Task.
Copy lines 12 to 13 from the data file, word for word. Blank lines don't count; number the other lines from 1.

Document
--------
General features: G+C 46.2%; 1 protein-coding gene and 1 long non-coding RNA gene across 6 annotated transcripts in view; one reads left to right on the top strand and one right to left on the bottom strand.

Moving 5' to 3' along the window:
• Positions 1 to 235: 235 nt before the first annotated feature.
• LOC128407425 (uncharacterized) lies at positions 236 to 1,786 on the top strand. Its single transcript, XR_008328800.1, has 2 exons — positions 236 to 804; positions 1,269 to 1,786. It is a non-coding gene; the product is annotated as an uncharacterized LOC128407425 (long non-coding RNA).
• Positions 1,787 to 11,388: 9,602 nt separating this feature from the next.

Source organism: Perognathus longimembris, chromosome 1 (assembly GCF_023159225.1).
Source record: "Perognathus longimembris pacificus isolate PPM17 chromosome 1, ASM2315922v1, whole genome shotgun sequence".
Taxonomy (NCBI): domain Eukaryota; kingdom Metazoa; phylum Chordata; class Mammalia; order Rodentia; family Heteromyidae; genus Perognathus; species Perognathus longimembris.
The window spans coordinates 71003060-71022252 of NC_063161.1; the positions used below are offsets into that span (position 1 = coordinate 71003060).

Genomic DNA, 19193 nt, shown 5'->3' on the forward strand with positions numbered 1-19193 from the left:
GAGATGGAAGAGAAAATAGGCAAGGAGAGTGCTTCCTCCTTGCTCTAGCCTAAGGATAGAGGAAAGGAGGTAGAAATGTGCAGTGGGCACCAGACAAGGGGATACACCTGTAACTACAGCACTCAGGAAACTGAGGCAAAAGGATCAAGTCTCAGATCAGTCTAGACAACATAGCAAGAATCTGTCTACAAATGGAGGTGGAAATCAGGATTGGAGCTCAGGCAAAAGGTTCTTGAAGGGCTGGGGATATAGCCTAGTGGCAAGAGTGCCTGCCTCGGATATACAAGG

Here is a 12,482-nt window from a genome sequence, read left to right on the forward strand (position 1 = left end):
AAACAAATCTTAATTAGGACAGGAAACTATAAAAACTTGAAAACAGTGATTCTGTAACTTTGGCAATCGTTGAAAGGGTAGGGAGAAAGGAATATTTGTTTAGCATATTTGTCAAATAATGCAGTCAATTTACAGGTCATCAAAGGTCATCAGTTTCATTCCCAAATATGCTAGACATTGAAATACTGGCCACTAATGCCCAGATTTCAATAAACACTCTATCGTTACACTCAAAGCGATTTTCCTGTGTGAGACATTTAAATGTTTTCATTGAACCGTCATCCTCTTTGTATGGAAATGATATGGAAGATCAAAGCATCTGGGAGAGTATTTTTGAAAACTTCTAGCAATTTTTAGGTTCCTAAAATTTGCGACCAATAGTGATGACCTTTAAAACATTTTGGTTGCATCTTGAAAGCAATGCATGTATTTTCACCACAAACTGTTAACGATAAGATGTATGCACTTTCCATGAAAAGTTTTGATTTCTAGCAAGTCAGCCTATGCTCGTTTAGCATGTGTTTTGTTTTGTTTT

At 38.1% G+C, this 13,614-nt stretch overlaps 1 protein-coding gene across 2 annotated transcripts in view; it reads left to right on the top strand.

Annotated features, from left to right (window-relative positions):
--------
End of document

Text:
Here is a 12,482-nt window from a genome sequence, read left to right on the forward strand (position 1 = left end):
AAACAAATCTTAATTAGGACAGGAAACTATAAAAACTTGAAAACAGTGATTCTGTAACTTTGGCAATCGTTGAAAGGGTAGGGAGAAAGGAATATTTGTTTAGCATATTTGTCAAATAATGCAGTCAATTTACAGGTCATCAAAGGTCATCAGTTTCATTCCCAAATATGCTAGACATTGAAATACTGGCCACTAATGCCCAGATTTCAATAAACACTCTATCGTTACACTCAAAGCGATTTTCCTGTGTGAGACATTTAAATGTTTTCATTGAACCGTCATCCTCTTTGTATGGAAATGATATGGAAGATCAAAGCATCTGGGAGAGTATTTTTGAAAACTTCTAGCAATTTTTAGGTTCCTAAAATTTGCGACCAATAGTGATGACCTTTAAAACATTTTGGTTGCATCTTGAAAGCAATGCATGTATTTTCACCACAAACTGTTAACGATAAGATGTATGCACTTTCCATGAAAAGTTTTGATTTCTAGCAAGTCAGCCTATGCTCGTTTAGCATGTGTTTTGTTTTGTTTT